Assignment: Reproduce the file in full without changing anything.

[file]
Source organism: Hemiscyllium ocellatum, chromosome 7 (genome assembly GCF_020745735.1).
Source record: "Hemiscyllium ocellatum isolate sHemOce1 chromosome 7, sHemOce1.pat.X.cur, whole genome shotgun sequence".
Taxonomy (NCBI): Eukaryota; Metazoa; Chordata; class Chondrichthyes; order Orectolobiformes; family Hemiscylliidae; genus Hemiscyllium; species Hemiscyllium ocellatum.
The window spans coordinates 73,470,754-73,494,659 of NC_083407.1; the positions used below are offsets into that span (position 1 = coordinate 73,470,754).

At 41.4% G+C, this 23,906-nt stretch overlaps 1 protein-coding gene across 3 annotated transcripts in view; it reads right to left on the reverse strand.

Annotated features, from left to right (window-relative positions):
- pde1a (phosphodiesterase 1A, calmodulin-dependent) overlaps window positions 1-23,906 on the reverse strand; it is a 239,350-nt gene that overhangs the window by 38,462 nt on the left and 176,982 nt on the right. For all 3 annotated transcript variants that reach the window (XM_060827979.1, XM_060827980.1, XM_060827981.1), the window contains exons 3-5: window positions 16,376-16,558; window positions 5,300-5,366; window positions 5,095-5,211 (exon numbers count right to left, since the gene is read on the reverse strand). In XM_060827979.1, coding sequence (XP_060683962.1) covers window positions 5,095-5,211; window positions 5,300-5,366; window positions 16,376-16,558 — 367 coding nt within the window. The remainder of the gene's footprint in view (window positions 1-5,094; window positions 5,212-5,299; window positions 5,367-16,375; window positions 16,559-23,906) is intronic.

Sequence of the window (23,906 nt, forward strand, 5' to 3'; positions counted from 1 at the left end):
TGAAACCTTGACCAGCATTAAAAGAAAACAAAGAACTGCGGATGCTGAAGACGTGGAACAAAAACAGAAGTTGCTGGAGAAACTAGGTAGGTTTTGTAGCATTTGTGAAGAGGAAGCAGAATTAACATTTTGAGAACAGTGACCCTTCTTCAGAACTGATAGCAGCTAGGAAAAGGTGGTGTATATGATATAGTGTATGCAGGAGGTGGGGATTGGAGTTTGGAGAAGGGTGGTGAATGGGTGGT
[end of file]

Source organism: Hemiscyllium ocellatum, chromosome 7 (genome assembly GCF_020745735.1).
Source record: "Hemiscyllium ocellatum isolate sHemOce1 chromosome 7, sHemOce1.pat.X.cur, whole genome shotgun sequence".
Taxonomy (NCBI): Eukaryota; Metazoa; Chordata; class Chondrichthyes; order Orectolobiformes; family Hemiscylliidae; genus Hemiscyllium; species Hemiscyllium ocellatum.
The window spans coordinates 73,470,754-73,494,659 of NC_083407.1; the positions used below are offsets into that span (position 1 = coordinate 73,470,754).

At 41.4% G+C, this 23,906-nt stretch overlaps 1 protein-coding gene across 3 annotated transcripts in view; it reads right to left on the reverse strand.

Annotated features, from left to right (window-relative positions):
- pde1a (phosphodiesterase 1A, calmodulin-dependent) overlaps window positions 1-23,906 on the reverse strand; it is a 239,350-nt gene that overhangs the window by 38,462 nt on the left and 176,982 nt on the right. For all 3 annotated transcript variants that reach the window (XM_060827979.1, XM_060827980.1, XM_060827981.1), the window contains exons 3-5: window positions 16,376-16,558; window positions 5,300-5,366; window positions 5,095-5,211 (exon numbers count right to left, since the gene is read on the reverse strand). In XM_060827979.1, coding sequence (XP_060683962.1) covers window positions 5,095-5,211; window positions 5,300-5,366; window positions 16,376-16,558 — 367 coding nt within the window. The remainder of the gene's footprint in view (window positions 1-5,094; window positions 5,212-5,299; window positions 5,367-16,375; window positions 16,559-23,906) is intronic.

Sequence of the window (23,906 nt, forward strand, 5' to 3'; positions counted from 1 at the left end):
TGAAACCTTGACCAGCATTAAAAGAAAACAAAGAACTGCGGATGCTGAAGACGTGGAACAAAAACAGAAGTTGCTGGAGAAACTAGGTAGGTTTTGTAGCATTTGTGAAGAGGAAGCAGAATTAACATTTTGAGAACAGTGACCCTTCTTCAGAACTGATAGCAGCTAGGAAAAGGTGGTGTATATGATATAGTGTATGCAGGAGGTGGGGATTGGAGTTTGGAGAAGGGTGGTGAATGGGTGGT